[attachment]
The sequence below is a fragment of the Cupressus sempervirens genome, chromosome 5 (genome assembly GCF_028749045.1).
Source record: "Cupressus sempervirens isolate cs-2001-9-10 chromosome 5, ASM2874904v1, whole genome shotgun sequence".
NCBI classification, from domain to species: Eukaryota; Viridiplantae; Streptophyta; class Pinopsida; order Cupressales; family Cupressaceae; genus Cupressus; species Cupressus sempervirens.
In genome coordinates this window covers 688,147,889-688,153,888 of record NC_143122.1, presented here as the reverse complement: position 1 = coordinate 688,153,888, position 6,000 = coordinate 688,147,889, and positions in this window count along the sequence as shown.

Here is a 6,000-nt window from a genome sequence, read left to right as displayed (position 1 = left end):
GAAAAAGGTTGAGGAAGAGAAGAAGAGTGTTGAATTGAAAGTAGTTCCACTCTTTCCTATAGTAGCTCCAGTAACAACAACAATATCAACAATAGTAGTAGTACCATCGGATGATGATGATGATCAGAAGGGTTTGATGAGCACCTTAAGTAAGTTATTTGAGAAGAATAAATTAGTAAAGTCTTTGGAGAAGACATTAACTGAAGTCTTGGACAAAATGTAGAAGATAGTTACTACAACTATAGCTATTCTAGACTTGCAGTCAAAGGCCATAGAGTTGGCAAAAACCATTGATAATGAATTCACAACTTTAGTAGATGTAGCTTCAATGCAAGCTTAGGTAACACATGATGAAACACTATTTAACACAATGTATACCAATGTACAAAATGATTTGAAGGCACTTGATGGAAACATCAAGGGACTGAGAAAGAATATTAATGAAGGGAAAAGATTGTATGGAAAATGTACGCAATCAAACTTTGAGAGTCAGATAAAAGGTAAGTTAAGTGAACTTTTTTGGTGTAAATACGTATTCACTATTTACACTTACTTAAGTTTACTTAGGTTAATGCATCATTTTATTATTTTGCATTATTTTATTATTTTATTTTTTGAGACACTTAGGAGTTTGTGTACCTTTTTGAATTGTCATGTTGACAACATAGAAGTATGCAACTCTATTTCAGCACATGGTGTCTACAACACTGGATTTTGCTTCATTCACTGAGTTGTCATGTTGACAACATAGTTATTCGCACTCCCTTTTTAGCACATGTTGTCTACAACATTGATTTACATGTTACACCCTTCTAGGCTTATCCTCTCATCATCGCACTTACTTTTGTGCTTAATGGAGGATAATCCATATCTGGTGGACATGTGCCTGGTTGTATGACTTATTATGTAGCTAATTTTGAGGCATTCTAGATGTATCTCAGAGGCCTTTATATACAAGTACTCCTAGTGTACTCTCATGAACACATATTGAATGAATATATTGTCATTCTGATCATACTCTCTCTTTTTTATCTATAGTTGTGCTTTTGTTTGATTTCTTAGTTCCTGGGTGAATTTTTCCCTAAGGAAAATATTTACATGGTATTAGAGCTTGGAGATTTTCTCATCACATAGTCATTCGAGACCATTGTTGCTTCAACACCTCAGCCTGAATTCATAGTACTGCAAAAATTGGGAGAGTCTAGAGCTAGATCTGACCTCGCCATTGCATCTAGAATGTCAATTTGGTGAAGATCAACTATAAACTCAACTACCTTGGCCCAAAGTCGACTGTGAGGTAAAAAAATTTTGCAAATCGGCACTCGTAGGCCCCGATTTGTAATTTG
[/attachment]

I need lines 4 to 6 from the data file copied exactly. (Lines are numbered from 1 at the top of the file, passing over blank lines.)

In genome coordinates this window covers 688,147,889-688,153,888 of record NC_143122.1, presented here as the reverse complement: position 1 = coordinate 688,153,888, position 6,000 = coordinate 688,147,889, and positions in this window count along the sequence as shown.

Here is a 6,000-nt window from a genome sequence, read left to right as displayed (position 1 = left end):
GAAAAAGGTTGAGGAAGAGAAGAAGAGTGTTGAATTGAAAGTAGTTCCACTCTTTCCTATAGTAGCTCCAGTAACAACAACAATATCAACAATAGTAGTAGTACCATCGGATGATGATGATGATCAGAAGGGTTTGATGAGCACCTTAAGTAAGTTATTTGAGAAGAATAAATTAGTAAAGTCTTTGGAGAAGACATTAACTGAAGTCTTGGACAAAATGTAGAAGATAGTTACTACAACTATAGCTATTCTAGACTTGCAGTCAAAGGCCATAGAGTTGGCAAAAACCATTGATAATGAATTCACAACTTTAGTAGATGTAGCTTCAATGCAAGCTTAGGTAACACATGATGAAACACTATTTAACACAATGTATACCAATGTACAAAATGATTTGAAGGCACTTGATGGAAACATCAAGGGACTGAGAAAGAATATTAATGAAGGGAAAAGATTGTATGGAAAATGTACGCAATCAAACTTTGAGAGTCAGATAAAAGGTAAGTTAAGTGAACTTTTTTGGTGTAAATACGTATTCACTATTTACACTTACTTAAGTTTACTTAGGTTAATGCATCATTTTATTATTTTGCATTATTTTATTATTTTATTTTTTGAGACACTTAGGAGTTTGTGTACCTTTTTGAATTGTCATGTTGACAACATAGAAGTATGCAACTCTATTTCAGCACATGGTGTCTACAACACTGGATTTTGCTTCATTCACTGAGTTGTCATGTTGACAACATAGTTATTCGCACTCCCTTTTTAGCACATGTTGTCTACAACATTGATTTACATGTTACACCCTTCTAGGCTTATCCTCTCATCATCGCACTTACTTTTGTGCTTAATGGAGGATAATCCATATCTGGTGGACATGTGCCTGGTTGTATGACTTATTATGTAGCTAATTTTGAGGCATTCTAGATGTATCTCAGAGGCCTTTATATACAAGTACTCCTAGTGTACTCTCATGAACACATATTGAATGAATATATTGTCATTCTGATCATACTCTCTCTTTTTTATCTATAGTTGTGCTTTTGTTTGATTTCTTAGTTCCTGGGTGAATTTTTCCCTAAGGAAAATATTTACATGGTATTAGAGCTTGGAGATTTTCTCATCACATAGTCATTCGAGACCATTGTTGCTTCAACACCTCAGCCTGAATTCATAGTACTGCAAAAATTGGGAGAGTCTAGAGCTAGATCTGACCTCGCCATTGCATCTAGAATGTCAATTTGGTGAAGATCAACTATAAACTCAACTACCTTGGCCCAAAGTCGACTGTGAGGTAAAAAAATTTTGCAAATCGGCACTCGTAGGCCCCGATTTGTAATTTG